Organizations run web servers because they are an easy way to distribute information to people on the Internet. But sometimes you don’t want to distribute your information to everybody. Why not?
You might have information on your web server that is intended only for employees of your organization.
You might have an electronic publication that contains general-interest articles that are free, and detailed technical articles that are only available to customers who have paid a monthly subscription fee.
You might have confidential technical information that is only for customers who have signed nondisclosure agreements.
You might have a web-based interface to your order-entry system: you can save money by letting your nationwide sales force access the web site using local Internet service providers, rather than having every person make long-distance calls every day, but you need a way of prohibiting unauthorized access.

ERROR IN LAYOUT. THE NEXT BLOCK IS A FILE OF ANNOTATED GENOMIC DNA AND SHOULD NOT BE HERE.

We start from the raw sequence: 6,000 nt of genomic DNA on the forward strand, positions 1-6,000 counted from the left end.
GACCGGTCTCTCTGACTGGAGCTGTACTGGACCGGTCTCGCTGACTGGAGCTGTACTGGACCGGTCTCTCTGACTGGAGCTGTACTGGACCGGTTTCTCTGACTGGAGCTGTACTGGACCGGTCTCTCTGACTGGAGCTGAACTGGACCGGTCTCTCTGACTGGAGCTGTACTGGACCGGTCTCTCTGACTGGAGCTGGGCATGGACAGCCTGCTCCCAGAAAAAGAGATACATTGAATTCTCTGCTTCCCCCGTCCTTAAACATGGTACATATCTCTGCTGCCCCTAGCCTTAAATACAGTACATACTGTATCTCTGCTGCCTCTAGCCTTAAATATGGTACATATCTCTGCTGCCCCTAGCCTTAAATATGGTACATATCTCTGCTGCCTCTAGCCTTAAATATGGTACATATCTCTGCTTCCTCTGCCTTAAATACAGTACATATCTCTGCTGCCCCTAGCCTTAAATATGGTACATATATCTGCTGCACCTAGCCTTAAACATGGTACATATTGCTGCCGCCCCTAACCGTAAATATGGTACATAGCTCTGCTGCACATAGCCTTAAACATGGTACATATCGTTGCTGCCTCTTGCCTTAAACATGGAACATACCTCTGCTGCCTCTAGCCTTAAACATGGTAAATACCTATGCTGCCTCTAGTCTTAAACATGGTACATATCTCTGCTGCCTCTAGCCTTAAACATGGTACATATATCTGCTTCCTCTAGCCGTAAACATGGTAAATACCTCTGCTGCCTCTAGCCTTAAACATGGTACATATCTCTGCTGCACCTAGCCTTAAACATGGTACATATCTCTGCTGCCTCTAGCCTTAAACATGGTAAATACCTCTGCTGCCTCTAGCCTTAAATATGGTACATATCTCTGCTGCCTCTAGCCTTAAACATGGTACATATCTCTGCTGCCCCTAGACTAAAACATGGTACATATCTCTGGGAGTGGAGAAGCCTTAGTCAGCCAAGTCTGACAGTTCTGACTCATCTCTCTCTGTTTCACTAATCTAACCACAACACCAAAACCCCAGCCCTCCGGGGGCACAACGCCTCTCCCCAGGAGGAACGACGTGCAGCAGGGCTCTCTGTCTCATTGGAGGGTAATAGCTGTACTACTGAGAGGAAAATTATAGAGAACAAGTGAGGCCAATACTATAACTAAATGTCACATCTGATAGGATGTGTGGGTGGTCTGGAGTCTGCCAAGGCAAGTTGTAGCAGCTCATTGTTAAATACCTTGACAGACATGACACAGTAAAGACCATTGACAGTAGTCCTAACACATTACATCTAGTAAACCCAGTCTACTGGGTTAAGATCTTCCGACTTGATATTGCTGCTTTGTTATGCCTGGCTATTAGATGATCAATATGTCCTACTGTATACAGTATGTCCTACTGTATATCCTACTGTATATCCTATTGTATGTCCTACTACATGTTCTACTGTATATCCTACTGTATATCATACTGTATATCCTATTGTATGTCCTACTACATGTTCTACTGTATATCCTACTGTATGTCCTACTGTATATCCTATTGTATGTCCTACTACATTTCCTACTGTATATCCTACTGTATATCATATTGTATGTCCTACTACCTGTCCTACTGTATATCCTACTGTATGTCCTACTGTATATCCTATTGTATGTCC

All of these scenarios have different access control requirements. Fortunately, today’s web servers have a variety of ways to restrict access to information.
There are a variety of techniques that are being employed today to control access to web-based information:
Restricting access by using URLs that are “secret” (hidden) and unpublished
Restricting access to a particular group of computers based on those computers’ Internet addresses
Restricting access to a particular group of users based on their ...